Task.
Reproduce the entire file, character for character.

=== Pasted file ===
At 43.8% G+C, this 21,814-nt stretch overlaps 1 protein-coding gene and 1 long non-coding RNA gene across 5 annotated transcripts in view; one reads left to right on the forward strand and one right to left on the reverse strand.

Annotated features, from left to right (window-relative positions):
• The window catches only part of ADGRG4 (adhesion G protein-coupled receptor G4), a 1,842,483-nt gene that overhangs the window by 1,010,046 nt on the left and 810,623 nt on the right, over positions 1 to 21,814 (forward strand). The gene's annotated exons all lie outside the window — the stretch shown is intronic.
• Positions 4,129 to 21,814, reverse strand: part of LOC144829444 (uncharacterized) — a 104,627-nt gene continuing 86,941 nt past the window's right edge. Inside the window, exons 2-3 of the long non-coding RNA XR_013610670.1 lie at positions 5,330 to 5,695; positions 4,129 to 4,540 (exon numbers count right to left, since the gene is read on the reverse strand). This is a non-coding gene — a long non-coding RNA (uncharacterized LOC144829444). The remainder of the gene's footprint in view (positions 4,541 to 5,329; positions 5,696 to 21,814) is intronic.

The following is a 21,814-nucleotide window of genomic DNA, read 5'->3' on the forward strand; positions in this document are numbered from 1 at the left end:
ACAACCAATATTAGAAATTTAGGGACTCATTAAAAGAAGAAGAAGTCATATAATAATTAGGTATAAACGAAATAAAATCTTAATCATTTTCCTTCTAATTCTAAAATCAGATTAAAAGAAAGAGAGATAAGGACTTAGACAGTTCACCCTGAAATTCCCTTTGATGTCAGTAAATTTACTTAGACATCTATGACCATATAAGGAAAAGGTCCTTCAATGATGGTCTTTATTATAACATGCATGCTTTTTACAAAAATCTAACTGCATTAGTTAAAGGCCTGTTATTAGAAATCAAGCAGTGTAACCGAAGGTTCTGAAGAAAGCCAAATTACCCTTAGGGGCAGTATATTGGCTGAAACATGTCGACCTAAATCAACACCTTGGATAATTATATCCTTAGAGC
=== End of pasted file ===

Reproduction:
At 43.8% G+C, this 21,814-nt stretch overlaps 1 protein-coding gene and 1 long non-coding RNA gene across 5 annotated transcripts in view; one reads left to right on the forward strand and one right to left on the reverse strand.

Annotated features, from left to right (window-relative positions):
• The window catches only part of ADGRG4 (adhesion G protein-coupled receptor G4), a 1,842,483-nt gene that overhangs the window by 1,010,046 nt on the left and 810,623 nt on the right, over positions 1 to 21,814 (forward strand). The gene's annotated exons all lie outside the window — the stretch shown is intronic.
• Positions 4,129 to 21,814, reverse strand: part of LOC144829444 (uncharacterized) — a 104,627-nt gene continuing 86,941 nt past the window's right edge. Inside the window, exons 2-3 of the long non-coding RNA XR_013610670.1 lie at positions 5,330 to 5,695; positions 4,129 to 4,540 (exon numbers count right to left, since the gene is read on the reverse strand). This is a non-coding gene — a long non-coding RNA (uncharacterized LOC144829444). The remainder of the gene's footprint in view (positions 4,541 to 5,329; positions 5,696 to 21,814) is intronic.

The following is a 21,814-nucleotide window of genomic DNA, read 5'->3' on the forward strand; positions in this document are numbered from 1 at the left end:
ACAACCAATATTAGAAATTTAGGGACTCATTAAAAGAAGAAGAAGTCATATAATAATTAGGTATAAACGAAATAAAATCTTAATCATTTTCCTTCTAATTCTAAAATCAGATTAAAAGAAAGAGAGATAAGGACTTAGACAGTTCACCCTGAAATTCCCTTTGATGTCAGTAAATTTACTTAGACATCTATGACCATATAAGGAAAAGGTCCTTCAATGATGGTCTTTATTATAACATGCATGCTTTTTACAAAAATCTAACTGCATTAGTTAAAGGCCTGTTATTAGAAATCAAGCAGTGTAACCGAAGGTTCTGAAGAAAGCCAAATTACCCTTAGGGGCAGTATATTGGCTGAAACATGTCGACCTAAATCAACACCTTGGATAATTATATCCTTAGAGC